Leadership: Rock-Solid, Red and Well-led – Where values rule

You have to get the three “R”s up front in conversation about leadership at Vodafone. It’s happy to own that its values: red, rock-solid and restless are at the heart of everything the company does – including its efforts to build leadership at every level in the company.
As director human resources Michael Stanley explains, it’s process that’s more journey than destination both at individual and corporate level. Making it to CEO doesn’t mean you’ve finally got the leadership piece right.
“Something I’m very passionate about is that leadership is absolutely modelled from the top – so the level of executive commitment from the CEO and senior team to developing their leadership and being really intentional about modelling leadership is essential.”
The “passion” thing crops up quite bit in conversation – that’s what the “red” stands for and passions for “customers”, “our people”, “results” and “for the world around us” are described as the glue that welds the corporate culture. That glue is another reason why top execs need to walk the leadership talk.
“There is nothing more powerful,” says Stanley, “than people looking at the CEO and seeing that he is stepping up, doing things differently…”
There’s fair chance Vodafone’s top team gets quite lot of scrutiny because feedback loops are an embedded part of its leadership programmes.
“It’s really important to measure and monitor things and what we find is that giving leaders individual feedback as to how others are experiencing their leadership, I think, is the single most valuable thing you can offer,” says Stanley.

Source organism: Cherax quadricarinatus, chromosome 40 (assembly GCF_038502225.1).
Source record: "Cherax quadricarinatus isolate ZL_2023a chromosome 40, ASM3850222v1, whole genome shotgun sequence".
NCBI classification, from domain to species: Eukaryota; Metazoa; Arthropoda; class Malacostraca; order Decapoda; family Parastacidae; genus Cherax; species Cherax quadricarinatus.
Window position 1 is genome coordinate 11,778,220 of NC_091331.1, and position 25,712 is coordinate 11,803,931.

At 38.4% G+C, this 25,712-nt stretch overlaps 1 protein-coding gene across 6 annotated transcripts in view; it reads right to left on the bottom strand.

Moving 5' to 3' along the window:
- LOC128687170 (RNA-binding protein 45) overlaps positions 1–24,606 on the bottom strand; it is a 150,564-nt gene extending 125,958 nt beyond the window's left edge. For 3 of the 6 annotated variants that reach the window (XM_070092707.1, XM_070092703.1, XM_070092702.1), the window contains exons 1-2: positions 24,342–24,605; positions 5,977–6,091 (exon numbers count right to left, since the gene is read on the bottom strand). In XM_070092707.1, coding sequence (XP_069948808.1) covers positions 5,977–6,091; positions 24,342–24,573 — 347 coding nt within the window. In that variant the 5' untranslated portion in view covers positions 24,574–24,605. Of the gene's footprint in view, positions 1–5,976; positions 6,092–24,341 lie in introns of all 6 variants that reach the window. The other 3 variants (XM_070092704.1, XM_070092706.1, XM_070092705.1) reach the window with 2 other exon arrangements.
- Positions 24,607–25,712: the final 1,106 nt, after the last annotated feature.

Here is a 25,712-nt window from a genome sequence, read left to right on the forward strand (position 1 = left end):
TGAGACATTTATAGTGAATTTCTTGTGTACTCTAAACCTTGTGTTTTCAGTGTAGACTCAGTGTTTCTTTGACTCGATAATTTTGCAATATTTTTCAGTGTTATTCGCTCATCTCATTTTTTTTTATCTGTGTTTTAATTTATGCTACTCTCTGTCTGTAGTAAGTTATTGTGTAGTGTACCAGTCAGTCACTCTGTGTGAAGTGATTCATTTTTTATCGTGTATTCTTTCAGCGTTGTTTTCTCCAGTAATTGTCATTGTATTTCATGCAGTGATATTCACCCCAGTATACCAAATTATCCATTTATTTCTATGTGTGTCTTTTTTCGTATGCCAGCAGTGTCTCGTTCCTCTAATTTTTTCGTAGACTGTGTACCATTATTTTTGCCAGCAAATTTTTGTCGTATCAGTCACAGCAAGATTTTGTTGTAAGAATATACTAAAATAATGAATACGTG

“The training, mentoring, coaching – all these things are really important parts of the process. Then give them very direct individual feedback and watch them grow.
“Leadership isn’t necessarily an instinctual thing. Some are naturals – others just have to learn it. But what stands out is that our leaders are really committed to doing good job therefore whatever evidence, feedback, information they get on how they’re doing is great motivator – either affirming what they’re doing or encouraging them to do better, to learn and develop. Accurate personal feedback is really critical to driving development.”
The company uses Hay Leadership and Engagement models to build leadership capability. All leaders with four or more reports get to go on the “managers index” where they’re rated against specific leadership and engagement criteria by their people.
“So it’s pretty easy for anyone to look at how they’re going compared to other leaders in Vodafone and, over time – and we’re now into our third year of running this – to track their own progress.”
Then there’s more intensive 360-degree feedback mechanism that looks at leadership styles and what sort of environment that particular person creates.
“It’s much more intensive, holistic feedback from peers, people, managers on how you are seen to be performing as leader. That is cornerstone of our leadership development programme.”
There are, explains Stanley, two “big buckets of activity” in the leadership programme – the Hay leadership model and assessment, and what is described as “management essentials” which includes the more technical elements such as performance management, career management etc.